Storm brings flood fears to S. Cal­i­for­nia burn ar­eas


LOS AN­GE­LES — Au­thor­i­ties kept a wor­ried eye Fri­day on fire-scarred South­ern Cal­i­for­nia hill­sides af­ter a storm brought flood­ing fears and prompted evac­u­a­tion or­ders for hun­dreds of homes.

The sec­ond storm in a week dropped record-break­ing rains on down­town Los An­ge­les, jammed ma­jor roads and sent an air­liner skid­ding off a run­way, but no ma­jor in­juries were re­ported.

Manda­tory evac­u­a­tions were or­dered for ar­eas of Orange and River­side coun­ties rav­aged by a sum­mer wild­fire. Black, surg­ing tor­rents choked with downed trees and mud swept down chan­nels near homes and in one case swept across a bridge and took out a guardrail.

Other ar­eas saw foot-deep mud or wa­ter.

No homes were se­ri­ously dam­aged but even though the storm eased by night­fall, evac­u­a­tion or­ders for hun­dreds of homes in Trabuco Canyon in the Santa Ana Moun­tains south of Los An­ge­les and for a few neigh­bor­hoods in the Lake Elsi­nore area east of Los An­ge­les re­mained in place overnight.

Other Lake Elsi­nore ar­eas had their manda­tory evac­u­a­tion or­ders down­graded to vol­un­tary evac­u­a­tion warn­ings late Thurs­day night, al­though fire of­fi­cials said there was still a po­ten­tial for dan­ger­ous con­di­tions and urged res­i­dents to re­main vig­i­lant.

Also in Lake Elsi­nore, fire­fight­ers worked into the night lin­ing a street with sand­bags to pro­tect homes.

“We just don’t know the sta­bil­ity of our hills any­more,” Lake Elsi­nore Mayor Natasha John­son told KABC-TV ear­lier. “The fire did its dev­as­ta­tion ... the hills be­hind us that are not a con­cern could be­come a con­cern very quickly.”

A mud­slide shut down Pa­cific Coast High­way and sur­round­ing roads in and around Mal­ibu neigh­bor­hoods charred by an­other fire last month last month that de­stroyed hun­dreds of homes.

Kirby Kotler and his neigh­bors spent days be­fore the storm stack­ing 18,000 sand­bags be­hind their homes along the high­way. But when heavy rains ar­rived, mud, wa­ter and rocks blasted through the bags and across their prop­er­ties.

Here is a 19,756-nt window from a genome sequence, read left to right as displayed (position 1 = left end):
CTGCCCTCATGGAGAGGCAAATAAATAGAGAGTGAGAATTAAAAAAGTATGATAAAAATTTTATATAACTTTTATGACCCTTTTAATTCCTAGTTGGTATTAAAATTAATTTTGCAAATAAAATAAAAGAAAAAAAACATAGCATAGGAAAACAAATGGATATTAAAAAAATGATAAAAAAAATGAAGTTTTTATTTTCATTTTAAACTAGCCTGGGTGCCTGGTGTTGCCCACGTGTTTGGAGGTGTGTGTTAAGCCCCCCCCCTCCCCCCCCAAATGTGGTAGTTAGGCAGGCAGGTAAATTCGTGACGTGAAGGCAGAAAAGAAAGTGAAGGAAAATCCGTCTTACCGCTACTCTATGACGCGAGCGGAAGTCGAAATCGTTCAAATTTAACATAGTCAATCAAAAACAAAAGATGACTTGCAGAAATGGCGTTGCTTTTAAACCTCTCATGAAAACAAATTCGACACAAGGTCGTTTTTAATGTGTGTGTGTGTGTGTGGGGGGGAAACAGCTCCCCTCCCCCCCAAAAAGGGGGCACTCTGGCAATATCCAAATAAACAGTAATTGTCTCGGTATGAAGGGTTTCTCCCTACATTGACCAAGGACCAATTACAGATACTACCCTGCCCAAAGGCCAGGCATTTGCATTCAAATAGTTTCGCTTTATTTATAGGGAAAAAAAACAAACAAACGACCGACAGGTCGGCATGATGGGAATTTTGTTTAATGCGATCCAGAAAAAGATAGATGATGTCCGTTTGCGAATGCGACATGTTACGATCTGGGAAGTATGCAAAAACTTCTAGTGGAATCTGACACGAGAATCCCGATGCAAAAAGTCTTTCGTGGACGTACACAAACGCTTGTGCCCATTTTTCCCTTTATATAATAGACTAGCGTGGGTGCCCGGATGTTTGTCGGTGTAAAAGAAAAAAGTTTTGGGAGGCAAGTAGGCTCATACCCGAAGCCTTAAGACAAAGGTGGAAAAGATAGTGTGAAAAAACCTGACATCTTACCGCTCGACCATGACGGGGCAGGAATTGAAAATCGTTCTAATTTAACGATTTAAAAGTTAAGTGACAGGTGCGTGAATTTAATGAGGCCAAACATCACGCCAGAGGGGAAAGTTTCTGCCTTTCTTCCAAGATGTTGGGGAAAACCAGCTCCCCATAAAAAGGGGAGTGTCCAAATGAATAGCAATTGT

Kotler, who wielded wa­ter hoses to beat back the flames in Novem­ber, used a trac­tor to keep the de­bris from en­ter­ing his home.

“Sav­ing my house once again,” said Kotler, 57, a life­long Mal­ibu res­i­dent. “I’m more than a lit­tle con­cerned. If we get an­other blast of heavy rain there’ll be no stop­ping the hill from com­ing down.”

At Hol­ly­wood Bur­bank Air­port, about 15 miles north of down­town Los An­ge­les, no­body was hurt when a South­west Air­lines plane from Oak­land skid­ded off a wet run­way as it landed. The plane came to a stop in a graded area de­signed to slow air­craft that over­shoot the run­way, the Fed­eral Avi­a­tion Ad­min­is­tra­tion said.

“As we landed, you could feel the brakes,” pas­sen­ger Grant Palmer told KABC-TV. “Then I started notic­ing the plane go­ing side­ways.”

Palmer said he was pre­pared to tuck into an emer­gency pos­ture while his un­flap­pable co-worker con­tin­ued writ­ing emails dur­ing the rough land­ing.

In Na­tional City in San Diego County, fire­fight­ers res­cued peo­ple at a home­less en­camp­ment known as “The Jun­gle.” Some of the home­less had climbed trees, in one case along with three dogs, to es­cape rag­ing wa­ters as deep as 12 feet, KUSI-TV re­ported .


A pedes­trian leaps across a flooded por­tion of the La Paz and Sev­enth Street in­ter­sec­tion as a win­ter storm ar­rived Thurs­day in Vic­torville, Calif.

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